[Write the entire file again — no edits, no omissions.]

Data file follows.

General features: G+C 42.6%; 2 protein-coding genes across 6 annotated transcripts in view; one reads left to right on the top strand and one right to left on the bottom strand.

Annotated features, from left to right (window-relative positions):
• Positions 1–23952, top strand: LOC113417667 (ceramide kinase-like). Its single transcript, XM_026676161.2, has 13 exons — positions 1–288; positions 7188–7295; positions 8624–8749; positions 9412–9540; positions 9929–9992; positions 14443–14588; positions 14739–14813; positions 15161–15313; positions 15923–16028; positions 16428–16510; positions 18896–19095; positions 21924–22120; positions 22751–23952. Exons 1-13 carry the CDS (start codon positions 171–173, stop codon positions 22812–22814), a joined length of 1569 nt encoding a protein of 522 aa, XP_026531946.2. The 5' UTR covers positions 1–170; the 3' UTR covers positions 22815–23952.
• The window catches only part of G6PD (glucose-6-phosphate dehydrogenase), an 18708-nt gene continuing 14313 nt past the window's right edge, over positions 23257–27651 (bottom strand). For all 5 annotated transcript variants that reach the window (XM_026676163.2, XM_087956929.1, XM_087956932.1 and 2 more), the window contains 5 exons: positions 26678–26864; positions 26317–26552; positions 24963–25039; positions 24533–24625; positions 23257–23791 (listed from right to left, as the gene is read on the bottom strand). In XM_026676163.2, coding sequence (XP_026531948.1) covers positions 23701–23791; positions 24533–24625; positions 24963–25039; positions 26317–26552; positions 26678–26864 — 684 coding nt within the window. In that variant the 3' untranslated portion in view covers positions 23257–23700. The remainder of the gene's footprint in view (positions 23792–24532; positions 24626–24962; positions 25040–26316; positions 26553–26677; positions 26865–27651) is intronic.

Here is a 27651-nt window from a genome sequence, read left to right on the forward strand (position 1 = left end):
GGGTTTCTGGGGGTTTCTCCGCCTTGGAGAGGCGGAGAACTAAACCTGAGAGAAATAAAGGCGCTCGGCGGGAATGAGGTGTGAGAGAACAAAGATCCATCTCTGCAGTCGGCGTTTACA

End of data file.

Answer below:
General features: G+C 42.6%; 2 protein-coding genes across 6 annotated transcripts in view; one reads left to right on the top strand and one right to left on the bottom strand.

Annotated features, from left to right (window-relative positions):
• Positions 1–23952, top strand: LOC113417667 (ceramide kinase-like). Its single transcript, XM_026676161.2, has 13 exons — positions 1–288; positions 7188–7295; positions 8624–8749; positions 9412–9540; positions 9929–9992; positions 14443–14588; positions 14739–14813; positions 15161–15313; positions 15923–16028; positions 16428–16510; positions 18896–19095; positions 21924–22120; positions 22751–23952. Exons 1-13 carry the CDS (start codon positions 171–173, stop codon positions 22812–22814), a joined length of 1569 nt encoding a protein of 522 aa, XP_026531946.2. The 5' UTR covers positions 1–170; the 3' UTR covers positions 22815–23952.
• The window catches only part of G6PD (glucose-6-phosphate dehydrogenase), an 18708-nt gene continuing 14313 nt past the window's right edge, over positions 23257–27651 (bottom strand). For all 5 annotated transcript variants that reach the window (XM_026676163.2, XM_087956929.1, XM_087956932.1 and 2 more), the window contains 5 exons: positions 26678–26864; positions 26317–26552; positions 24963–25039; positions 24533–24625; positions 23257–23791 (listed from right to left, as the gene is read on the bottom strand). In XM_026676163.2, coding sequence (XP_026531948.1) covers positions 23701–23791; positions 24533–24625; positions 24963–25039; positions 26317–26552; positions 26678–26864 — 684 coding nt within the window. In that variant the 3' untranslated portion in view covers positions 23257–23700. The remainder of the gene's footprint in view (positions 23792–24532; positions 24626–24962; positions 25040–26316; positions 26553–26677; positions 26865–27651) is intronic.

Here is a 27651-nt window from a genome sequence, read left to right on the forward strand (position 1 = left end):
GGGTTTCTGGGGGTTTCTCCGCCTTGGAGAGGCGGAGAACTAAACCTGAGAGAAATAAAGGCGCTCGGCGGGAATGAGGTGTGAGAGAACAAAGATCCATCTCTGCAGTCGGCGTTTACA